Here’s an odd collaboration if there ever was one. Who in a million years would have thought that these two gentlemen would team up and make a record. Not me. When the news was out, I was stunned – and very interested in what they would come up with. Adrian Smith is known as one of there lead guitarists in Iron Maiden, of course and in my opinion the hit-maker in that band. That said, he released an album of poppier moments and AOR-fused rock numbers with his band A.S.A.P (Adrian Smith And Project) called Silver And Gold in 1989, one year before he left Iron Maiden, a very underrated album that more or less bombed commercially. Smith was the singer on that album and without sporting a huge range, he did show that he had a good voice. It needs to be known that without being a guitar-hero of any kind, Smith is a skilled guitarist with a whole lot of feel, melody and tone.
Richie Kotzen on the hand has been everywhere and done everything. At least it feels like that sometimes. Starting out as guitar shredder for Mike Varney’s Shrapnel label, he got the gig as CC DeVille’s replacement in Poison with whom he recorded and wrote the great Native Tongue in 1993 before getting the boot one year later. After that he joined Mr Big for a couple of albums and when that ended he began a journey as a solo artist again. Also a member of the brilliant The Winery Dogs with drummer Mike Portnoy and bassist Billy Sheehan, Kotzen’s style of music goes back to 70’s based Classic Rock, organic and earthy. As a guitarist, the guy is nothing short of brilliant and that also goes for his skills as a singer. Put these two characters together and you have – on paper – one of the most exciting projects of 2021, at least in my book.
The album kicks off with the first taster and leading single ”Taking My Chances”, a gutsy and raunchy rocker with an enormous swing. Smith and Kotzen meets up in the most natural of ways although the tune sounds a lot like the stuff we can find on a Kotzen solo record. It’s a Blues-inspired Classic Rock track with a big 70’s touch, a stunning hook and a marvelously catchy chorus and the couple trades both licks and vocals and the dynamics between them marries like a charm. Second taster ”Running” is a faster tracked bouncer, rougher around the edges on a straight-ahead rhythm. It’s harder track than the opener, more in the Hard Rock vein even though it too brings on a bluesy feel. Again, the refrain is bang-on-target and it sticks without going air-play friendly. Just a damn good tune.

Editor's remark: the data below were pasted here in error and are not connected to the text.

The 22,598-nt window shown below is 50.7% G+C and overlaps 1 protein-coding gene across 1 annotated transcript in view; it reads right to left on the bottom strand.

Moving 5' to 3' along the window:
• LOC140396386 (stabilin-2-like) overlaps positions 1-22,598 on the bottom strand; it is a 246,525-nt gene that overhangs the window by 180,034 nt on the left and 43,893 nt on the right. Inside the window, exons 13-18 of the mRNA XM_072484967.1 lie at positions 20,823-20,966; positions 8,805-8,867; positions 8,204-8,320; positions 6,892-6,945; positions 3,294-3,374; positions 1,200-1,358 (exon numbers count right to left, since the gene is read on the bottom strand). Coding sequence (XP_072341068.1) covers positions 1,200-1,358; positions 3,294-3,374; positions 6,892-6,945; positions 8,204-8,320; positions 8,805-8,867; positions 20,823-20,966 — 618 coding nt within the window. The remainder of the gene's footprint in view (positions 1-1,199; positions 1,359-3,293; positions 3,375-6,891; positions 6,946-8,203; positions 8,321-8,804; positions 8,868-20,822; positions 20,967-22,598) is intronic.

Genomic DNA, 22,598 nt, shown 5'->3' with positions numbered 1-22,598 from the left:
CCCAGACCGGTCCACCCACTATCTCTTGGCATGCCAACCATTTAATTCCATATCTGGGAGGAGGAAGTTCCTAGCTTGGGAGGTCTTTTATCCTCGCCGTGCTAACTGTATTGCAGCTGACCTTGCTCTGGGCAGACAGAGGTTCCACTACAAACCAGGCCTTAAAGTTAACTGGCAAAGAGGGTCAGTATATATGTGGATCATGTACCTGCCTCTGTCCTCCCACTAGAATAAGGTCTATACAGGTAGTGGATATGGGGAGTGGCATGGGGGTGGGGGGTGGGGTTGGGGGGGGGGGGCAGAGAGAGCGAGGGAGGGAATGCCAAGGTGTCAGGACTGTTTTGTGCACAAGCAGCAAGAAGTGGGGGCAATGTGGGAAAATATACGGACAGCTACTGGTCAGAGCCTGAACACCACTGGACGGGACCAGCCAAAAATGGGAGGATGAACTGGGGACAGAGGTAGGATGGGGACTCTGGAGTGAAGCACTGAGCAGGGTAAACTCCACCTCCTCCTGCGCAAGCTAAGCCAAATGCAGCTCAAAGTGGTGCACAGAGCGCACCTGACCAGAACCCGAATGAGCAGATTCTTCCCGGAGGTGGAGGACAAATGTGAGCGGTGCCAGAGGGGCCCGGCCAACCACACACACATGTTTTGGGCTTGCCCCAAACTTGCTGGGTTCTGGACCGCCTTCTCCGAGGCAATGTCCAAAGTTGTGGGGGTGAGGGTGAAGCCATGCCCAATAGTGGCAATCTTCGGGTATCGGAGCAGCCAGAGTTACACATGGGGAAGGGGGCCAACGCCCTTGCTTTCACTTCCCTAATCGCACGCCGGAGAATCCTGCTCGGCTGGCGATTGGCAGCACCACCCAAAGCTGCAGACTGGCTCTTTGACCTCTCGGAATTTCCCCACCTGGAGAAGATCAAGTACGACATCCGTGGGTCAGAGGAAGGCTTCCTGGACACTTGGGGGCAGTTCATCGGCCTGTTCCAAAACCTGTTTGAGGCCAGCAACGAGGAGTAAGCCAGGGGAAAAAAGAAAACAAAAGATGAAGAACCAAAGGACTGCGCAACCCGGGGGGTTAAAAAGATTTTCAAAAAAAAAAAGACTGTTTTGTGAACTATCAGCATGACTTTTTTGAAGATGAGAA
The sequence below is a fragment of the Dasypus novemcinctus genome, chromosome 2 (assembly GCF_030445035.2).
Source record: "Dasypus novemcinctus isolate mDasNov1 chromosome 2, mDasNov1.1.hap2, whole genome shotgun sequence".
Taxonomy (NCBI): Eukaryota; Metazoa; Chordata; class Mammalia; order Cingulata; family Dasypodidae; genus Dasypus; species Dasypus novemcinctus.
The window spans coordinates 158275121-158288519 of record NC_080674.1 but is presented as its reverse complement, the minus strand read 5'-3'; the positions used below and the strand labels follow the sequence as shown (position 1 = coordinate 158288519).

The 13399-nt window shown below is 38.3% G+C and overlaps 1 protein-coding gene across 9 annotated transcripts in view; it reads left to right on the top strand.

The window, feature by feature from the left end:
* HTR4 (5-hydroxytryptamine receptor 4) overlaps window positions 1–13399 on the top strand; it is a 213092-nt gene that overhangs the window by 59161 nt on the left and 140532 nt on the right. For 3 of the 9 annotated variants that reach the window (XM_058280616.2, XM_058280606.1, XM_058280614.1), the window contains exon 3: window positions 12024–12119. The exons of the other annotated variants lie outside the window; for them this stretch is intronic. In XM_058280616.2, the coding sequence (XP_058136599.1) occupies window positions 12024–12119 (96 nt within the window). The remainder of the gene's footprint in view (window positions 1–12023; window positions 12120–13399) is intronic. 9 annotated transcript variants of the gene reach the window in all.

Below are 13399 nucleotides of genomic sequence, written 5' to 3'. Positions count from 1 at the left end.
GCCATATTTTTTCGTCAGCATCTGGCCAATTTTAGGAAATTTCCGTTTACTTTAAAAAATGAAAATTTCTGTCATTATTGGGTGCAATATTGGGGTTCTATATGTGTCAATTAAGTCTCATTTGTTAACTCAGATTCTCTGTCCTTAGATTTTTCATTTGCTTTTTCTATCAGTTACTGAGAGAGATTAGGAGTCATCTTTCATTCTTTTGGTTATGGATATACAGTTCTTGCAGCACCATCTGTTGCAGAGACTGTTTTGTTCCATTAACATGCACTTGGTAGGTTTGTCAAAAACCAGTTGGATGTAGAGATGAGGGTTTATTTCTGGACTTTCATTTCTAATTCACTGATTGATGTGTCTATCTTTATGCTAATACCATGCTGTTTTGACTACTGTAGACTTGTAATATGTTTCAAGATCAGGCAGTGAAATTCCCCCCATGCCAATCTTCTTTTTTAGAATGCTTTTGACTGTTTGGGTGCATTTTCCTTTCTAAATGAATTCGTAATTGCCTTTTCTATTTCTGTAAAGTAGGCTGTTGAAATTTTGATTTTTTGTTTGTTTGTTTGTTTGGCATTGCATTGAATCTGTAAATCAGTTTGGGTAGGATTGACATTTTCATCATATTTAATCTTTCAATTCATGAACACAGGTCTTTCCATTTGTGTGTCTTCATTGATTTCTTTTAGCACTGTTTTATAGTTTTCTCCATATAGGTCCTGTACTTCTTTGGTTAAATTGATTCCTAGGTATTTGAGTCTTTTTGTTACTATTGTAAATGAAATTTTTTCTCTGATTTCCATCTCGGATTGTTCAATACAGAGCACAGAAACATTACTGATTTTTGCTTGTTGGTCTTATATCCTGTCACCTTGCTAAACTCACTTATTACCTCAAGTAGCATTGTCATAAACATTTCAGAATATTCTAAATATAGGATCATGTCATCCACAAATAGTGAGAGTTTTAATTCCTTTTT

Another single, the slower, darker and crunchier ”Scars” comes along with a deep, fat sound with a bigger blues-edge and an atmospheric soundscape. The brooding ambience, earthy outlook and the slightly Sabbath-like gloom makes it a bit hard to see what it will do as a single but as a song, it’s a monster and the whole piece hits like a ton of bricks. Brilliant indeed. ”Some People” is a more straight ahead Classic Rock stomper that holds all elements of a Richie Kotzen solo track which marries fine with Smith’s heavier and hard-edged guitar sounds. Another cool contrast is between the almost levitating, flowing rhythms and the song’s grittier whole. This is some great stuff.
”Glory Road” is another cool blues-rock number which reminds me some of Glenn Hughes solo stuff albeit with Kotzen’s personal melodies. It’s a bit funky with a striking groove, a solid beat and some stellar guitar-work from the guys – and the chorus is nothing but a damn smash. Very good. With Kotzen a taking on all bass and drum duties – Tal Bergman drums on three songs – on this album, latest single ”Solar Fire” welcomes Iron Maiden drummer Nicko McBrain as a guest. Faster in pace with a rougher outlook, the tune still holds a mighty groove and it’s cool to hear McBrain swing like this. It’s energetic, heavy and driven with a upbeat pulse – quite in-your-face. I bet this will kick some serious ass live. Great.
”You Don’t Know Me” is slower in pace yet heavy and beefy with a down to earth vibe. It’s a ballad but with thick and sturdy guitars and a bouncy and tough rhythm. The song goes back to the early 70’s, style-wise and it brings along lots of feel. As a moody and darkening slow burner, the chorus is surprisingly catchy and distinct. I love this. The bluesy balladry continues with ”I Wanna Stay”. It’s a powerful slow-burner with influences from mid 70’s Classic Rock, it’s moody and crunchy but it also comes with a pop-feel that brings it to the threshold of power-balladry, making the tune even create a hit-feel. Awesome.
The album closes with the heavy and pounding ”’Til Tomorrow”, an intense yet slightly held-back Classic Rock belter with an almost doom-laden outlook. It’s also very rhythmic with a funk-flirtatious bass-line and drum beat. The dual fret-work from Richie and Adrian are both gritty and rowdy but still very melodic and the song throws out hooks to the left and right making the song impossible to resist, very much due to the oh so memorable melody-arrangements which holds a palpable catchiness. Which in turn leads me to the chorus which is total bulls-eye. Thumbs up!
With only nine songs, I guess the guys were thinking ”quality over quantity”, something more artists should apply to their products. And quality we get – and then some! Because there really are no weak spots here at all. Smith and Kotzen might be very different as players but both of them has always had one foot in blues-rock/Classic Rock territory which makes this co-lab not as a big surprise as most of us thought when the news of this project hit. Fact is, they complete each other very well. As singers, Kotzen is the one with the broadest range and their voices are very different as well and all of this creates a palpable dynamic between them. With nine damn good songs and great performances from both, the 9/10 isn’t far away and this album will most likely take a spot as a top 10 record of 2021. I keep my fingers crossed for a sequel.